A: Coming from a family where no one was in the private sector and my father being a doctor my family always assumed I would follow in his footsteps to become a medical practitioner. This was what drove me to select the science stream in A/Ls and I am grateful I did because it gave me the foundation to understand the more complex scientific aspects of agriculture later in my career. 

Even though I wasn’t a terrible student, I didn’t score enough to enter medical school. So while I was considering the option of private medical school at the time, I thought of following the foundation stage of CIMA as that program seemed quite interesting for some of my friends who were close to completing the course. 

I took to the subject like a duck to water from my first class, and when the time came to pay for medical school, I had already completed the first stage in CIMA and knew this was what I was going to do. I discussed it with my mother, who was very supportive and strongly encouraged me to follow my passion and always believe in myself. Once I understood that I could excel at my work, I never wanted to stop, and to this day I’m always excited to get into the office and start my day.   

Throughout, I would say that my mother was always my most significant role model. I lost my father at a very young age, and my mother was therefore left in a very difficult position with three young children. She had been raised with a very traditional and conservative mind-set and never having to work for a living however, very quickly she had to learn to manage the finances and take care of the children. 

When it became clear that she couldn’t rely on drivers to run her errands, she realised she needed to learn to drive, and was one of the very first female students enrolled at Daya Learners, and in just three short months she was picking us up from school. I would often tag along with her as she went about her day, and even though I was very young, I matured quickly as I watched her learn to administer the household, do her taxes, and get about her life. From her example I learned that there are no limitations to what we can do, aside from those we accept ourselves.   

Q: Based on your experience as the first women to join the Hayleys Board of Directors, what are some of the most important factors that enabled your success?   

A: In my current role, I would say that I’m fortunate to enjoy the complete trust and support of the Board, but it wasn’t just luck. Ultimately, it was hard work, dedication, and a personal commitment to always deliver my best efforts no matter what, that enabled me to rise through the ranks. The fact that I am the first woman on the Board is not actually something I reflect on. I consider myself an equal and capable of delivering results. It doesn’t bother me if the people I work with are men or women. The majority of my professional career has been with Hayleys, and I can state with confidence that it is our work ethic, not our gender that determines our value. This is why I’m confident that more women will rise in the ranks just as I did.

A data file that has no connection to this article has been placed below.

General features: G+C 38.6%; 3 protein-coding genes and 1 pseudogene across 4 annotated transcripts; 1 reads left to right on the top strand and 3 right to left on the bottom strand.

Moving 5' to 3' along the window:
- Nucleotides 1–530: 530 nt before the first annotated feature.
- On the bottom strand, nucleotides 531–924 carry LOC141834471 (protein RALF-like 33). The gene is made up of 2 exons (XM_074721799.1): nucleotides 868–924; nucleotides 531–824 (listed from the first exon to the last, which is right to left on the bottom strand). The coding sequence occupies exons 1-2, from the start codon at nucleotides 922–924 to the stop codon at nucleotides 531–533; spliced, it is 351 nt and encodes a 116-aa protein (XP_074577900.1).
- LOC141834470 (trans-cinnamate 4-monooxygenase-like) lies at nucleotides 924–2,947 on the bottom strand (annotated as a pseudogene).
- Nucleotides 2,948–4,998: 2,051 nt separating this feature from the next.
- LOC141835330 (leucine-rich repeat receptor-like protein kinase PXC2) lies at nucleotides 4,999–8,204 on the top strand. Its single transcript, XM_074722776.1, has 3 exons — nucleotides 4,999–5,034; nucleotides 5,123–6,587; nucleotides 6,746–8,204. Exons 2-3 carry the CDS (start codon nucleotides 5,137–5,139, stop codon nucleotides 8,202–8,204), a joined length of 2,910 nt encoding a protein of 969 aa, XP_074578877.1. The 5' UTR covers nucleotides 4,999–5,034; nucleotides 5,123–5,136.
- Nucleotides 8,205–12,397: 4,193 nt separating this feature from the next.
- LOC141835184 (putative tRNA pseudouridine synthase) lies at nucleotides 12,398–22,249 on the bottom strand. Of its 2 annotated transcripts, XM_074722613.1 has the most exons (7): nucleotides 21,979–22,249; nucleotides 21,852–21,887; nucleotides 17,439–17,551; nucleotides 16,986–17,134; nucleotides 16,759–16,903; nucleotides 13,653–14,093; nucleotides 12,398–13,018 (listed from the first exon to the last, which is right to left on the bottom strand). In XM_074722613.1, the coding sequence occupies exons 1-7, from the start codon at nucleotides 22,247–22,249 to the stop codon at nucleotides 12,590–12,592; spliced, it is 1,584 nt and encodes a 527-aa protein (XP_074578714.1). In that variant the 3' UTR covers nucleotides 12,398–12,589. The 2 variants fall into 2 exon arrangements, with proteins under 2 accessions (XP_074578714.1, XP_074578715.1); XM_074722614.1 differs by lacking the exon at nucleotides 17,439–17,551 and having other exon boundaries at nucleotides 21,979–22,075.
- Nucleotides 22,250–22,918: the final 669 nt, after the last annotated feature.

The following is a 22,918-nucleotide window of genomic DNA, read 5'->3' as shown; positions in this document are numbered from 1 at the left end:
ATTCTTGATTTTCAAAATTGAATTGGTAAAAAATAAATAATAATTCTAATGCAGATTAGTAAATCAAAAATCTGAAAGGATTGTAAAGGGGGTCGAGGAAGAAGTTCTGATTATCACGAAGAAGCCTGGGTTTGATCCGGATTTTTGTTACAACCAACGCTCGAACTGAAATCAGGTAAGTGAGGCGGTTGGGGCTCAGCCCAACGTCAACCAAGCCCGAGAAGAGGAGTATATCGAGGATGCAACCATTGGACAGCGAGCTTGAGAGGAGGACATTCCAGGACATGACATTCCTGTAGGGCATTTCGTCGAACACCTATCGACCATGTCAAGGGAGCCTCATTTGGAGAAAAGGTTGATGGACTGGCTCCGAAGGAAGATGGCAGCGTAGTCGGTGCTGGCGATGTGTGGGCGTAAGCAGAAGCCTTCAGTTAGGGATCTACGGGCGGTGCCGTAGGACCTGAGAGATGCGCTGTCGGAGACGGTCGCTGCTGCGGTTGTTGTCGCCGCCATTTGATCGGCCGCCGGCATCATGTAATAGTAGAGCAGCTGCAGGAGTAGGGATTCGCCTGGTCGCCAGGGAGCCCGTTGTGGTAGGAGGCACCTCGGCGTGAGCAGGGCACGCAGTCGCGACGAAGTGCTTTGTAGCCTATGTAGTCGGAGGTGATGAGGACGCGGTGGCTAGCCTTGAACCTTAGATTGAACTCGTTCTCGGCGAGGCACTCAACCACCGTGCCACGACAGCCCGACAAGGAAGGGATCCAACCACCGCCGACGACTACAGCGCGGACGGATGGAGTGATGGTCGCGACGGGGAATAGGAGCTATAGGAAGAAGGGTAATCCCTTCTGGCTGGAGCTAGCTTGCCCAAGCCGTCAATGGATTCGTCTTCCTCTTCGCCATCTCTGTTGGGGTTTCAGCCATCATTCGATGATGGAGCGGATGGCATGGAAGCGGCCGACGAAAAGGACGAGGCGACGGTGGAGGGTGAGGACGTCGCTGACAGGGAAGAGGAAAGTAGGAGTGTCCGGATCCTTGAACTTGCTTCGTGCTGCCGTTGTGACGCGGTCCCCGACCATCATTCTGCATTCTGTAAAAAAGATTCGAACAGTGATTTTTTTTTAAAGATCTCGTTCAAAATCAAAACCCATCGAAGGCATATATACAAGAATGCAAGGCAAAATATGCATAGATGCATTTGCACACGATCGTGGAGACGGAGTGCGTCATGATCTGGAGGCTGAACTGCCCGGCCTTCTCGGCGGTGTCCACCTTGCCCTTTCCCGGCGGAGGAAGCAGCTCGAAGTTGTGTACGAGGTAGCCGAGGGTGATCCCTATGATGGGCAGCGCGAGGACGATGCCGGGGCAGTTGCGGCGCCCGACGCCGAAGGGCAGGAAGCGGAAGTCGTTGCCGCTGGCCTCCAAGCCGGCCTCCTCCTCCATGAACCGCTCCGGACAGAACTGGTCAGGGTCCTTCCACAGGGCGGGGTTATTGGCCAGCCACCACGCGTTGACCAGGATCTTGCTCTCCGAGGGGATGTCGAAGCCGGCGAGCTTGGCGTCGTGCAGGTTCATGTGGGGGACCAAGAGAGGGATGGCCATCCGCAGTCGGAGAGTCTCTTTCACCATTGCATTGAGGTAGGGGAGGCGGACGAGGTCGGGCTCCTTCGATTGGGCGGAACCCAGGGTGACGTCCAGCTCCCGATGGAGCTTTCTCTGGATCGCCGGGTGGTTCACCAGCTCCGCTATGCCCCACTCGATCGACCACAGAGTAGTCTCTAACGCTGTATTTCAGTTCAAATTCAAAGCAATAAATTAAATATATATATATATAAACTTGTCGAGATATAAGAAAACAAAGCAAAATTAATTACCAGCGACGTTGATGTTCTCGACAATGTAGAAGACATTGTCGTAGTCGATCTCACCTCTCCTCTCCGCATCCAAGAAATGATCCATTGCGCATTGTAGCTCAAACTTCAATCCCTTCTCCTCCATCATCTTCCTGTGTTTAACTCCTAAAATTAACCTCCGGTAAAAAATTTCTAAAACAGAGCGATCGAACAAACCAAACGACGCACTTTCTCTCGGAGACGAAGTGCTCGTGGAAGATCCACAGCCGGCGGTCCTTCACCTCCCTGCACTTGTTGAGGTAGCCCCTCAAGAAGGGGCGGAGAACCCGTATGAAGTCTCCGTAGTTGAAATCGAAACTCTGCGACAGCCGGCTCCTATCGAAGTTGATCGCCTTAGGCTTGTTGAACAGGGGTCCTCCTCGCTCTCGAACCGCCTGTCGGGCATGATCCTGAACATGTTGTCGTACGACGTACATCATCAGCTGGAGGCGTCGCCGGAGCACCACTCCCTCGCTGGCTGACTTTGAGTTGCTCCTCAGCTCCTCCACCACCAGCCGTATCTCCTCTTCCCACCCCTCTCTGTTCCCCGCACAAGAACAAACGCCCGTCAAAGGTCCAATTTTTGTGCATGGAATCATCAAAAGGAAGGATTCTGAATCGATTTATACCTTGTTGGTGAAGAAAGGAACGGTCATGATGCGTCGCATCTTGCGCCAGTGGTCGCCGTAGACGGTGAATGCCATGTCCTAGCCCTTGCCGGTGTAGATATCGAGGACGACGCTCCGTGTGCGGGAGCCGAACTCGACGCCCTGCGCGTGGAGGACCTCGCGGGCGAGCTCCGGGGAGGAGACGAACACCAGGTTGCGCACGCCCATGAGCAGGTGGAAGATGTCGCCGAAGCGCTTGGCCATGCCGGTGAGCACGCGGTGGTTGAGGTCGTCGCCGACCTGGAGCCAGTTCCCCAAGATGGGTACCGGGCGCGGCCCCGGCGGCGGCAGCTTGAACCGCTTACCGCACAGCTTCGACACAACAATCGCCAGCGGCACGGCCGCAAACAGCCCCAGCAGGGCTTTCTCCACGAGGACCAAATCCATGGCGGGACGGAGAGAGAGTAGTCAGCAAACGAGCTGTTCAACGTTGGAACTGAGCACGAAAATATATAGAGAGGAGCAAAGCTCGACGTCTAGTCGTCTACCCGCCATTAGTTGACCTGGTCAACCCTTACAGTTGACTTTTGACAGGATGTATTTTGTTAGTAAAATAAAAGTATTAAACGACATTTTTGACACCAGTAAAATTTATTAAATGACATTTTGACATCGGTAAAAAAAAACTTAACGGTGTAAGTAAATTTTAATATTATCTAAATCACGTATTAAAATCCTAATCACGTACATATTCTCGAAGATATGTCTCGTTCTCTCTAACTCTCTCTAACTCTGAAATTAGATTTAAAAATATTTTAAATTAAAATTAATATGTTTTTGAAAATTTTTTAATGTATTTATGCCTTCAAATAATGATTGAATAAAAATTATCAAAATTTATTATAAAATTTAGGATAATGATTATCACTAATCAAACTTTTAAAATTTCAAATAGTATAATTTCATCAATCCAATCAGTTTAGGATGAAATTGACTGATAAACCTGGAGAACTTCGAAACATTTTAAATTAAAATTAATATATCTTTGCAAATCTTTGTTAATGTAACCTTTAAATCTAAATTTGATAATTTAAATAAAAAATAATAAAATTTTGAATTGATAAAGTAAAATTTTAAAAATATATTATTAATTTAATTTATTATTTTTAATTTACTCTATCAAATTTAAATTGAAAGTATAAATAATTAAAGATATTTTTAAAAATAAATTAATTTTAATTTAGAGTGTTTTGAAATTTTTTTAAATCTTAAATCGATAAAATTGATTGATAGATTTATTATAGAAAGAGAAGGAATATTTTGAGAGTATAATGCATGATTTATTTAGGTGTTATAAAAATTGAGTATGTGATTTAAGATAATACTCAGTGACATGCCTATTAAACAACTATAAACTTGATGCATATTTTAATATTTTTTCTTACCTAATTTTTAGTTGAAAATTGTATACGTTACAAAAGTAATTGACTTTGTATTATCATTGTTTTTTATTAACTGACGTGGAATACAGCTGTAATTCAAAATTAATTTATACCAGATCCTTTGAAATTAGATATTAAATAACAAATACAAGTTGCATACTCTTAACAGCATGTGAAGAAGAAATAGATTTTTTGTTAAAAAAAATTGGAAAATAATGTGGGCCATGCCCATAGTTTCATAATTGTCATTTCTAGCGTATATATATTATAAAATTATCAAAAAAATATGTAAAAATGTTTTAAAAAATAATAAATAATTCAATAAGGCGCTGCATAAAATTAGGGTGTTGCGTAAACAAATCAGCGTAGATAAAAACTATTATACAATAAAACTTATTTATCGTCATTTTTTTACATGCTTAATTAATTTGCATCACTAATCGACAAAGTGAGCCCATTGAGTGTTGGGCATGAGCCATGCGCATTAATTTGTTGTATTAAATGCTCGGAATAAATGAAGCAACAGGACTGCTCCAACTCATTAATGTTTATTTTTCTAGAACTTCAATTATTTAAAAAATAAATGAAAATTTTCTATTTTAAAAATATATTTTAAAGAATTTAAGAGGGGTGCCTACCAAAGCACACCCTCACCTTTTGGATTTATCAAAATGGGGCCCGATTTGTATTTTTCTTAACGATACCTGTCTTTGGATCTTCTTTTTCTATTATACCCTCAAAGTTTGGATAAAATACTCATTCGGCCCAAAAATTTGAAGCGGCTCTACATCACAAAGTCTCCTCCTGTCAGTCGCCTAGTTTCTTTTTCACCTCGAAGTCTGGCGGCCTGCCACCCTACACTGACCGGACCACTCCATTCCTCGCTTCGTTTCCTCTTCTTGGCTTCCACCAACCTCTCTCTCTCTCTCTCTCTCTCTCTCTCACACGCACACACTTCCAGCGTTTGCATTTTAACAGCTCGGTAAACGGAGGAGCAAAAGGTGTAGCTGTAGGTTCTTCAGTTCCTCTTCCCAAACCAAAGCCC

Q: What are some employee initiatives you have taken since you were appointed to the board of directors?

A: Mentoring is one of the most significant initiatives I began after my appointment to the Board. I believe that my employees need to be encouraged and pushed to move up the ranks. This is the next generation, and they could one day be running these companies, so it is important that we as leaders share our experiences, and help others to learn succeed – whether they are men or women.   

Q: What is the message to the women who are deciding on their future path? 

A: Start by believing in yourself. I did not choreograph my career path, the only thing I believed was that whatever I did, I did it to the best of my abilities and I made sure to do a better job than anyone else. My advice to younger women out there is that you need to believe in your abilities. You can compete with others but make sure to compete with yourself above all. This is the only way you can become your best self. Read up, get your communication skills in order, because you must express yourself clearly. 

As you move forward, your career path may not be linear, so always stay open to opportunities and seize them, even if it takes you down a path you didn’t plan on. The more you are challenged, the more you evolve. 

I also want to emphasise that a career does not have to come at the expense of a family. I am also married with two grown-up sons, so I’m speaking from experience, it is possible to do both. Lastly I would say pick something you want to do and are good at, don’t do something because the world around you wants you to.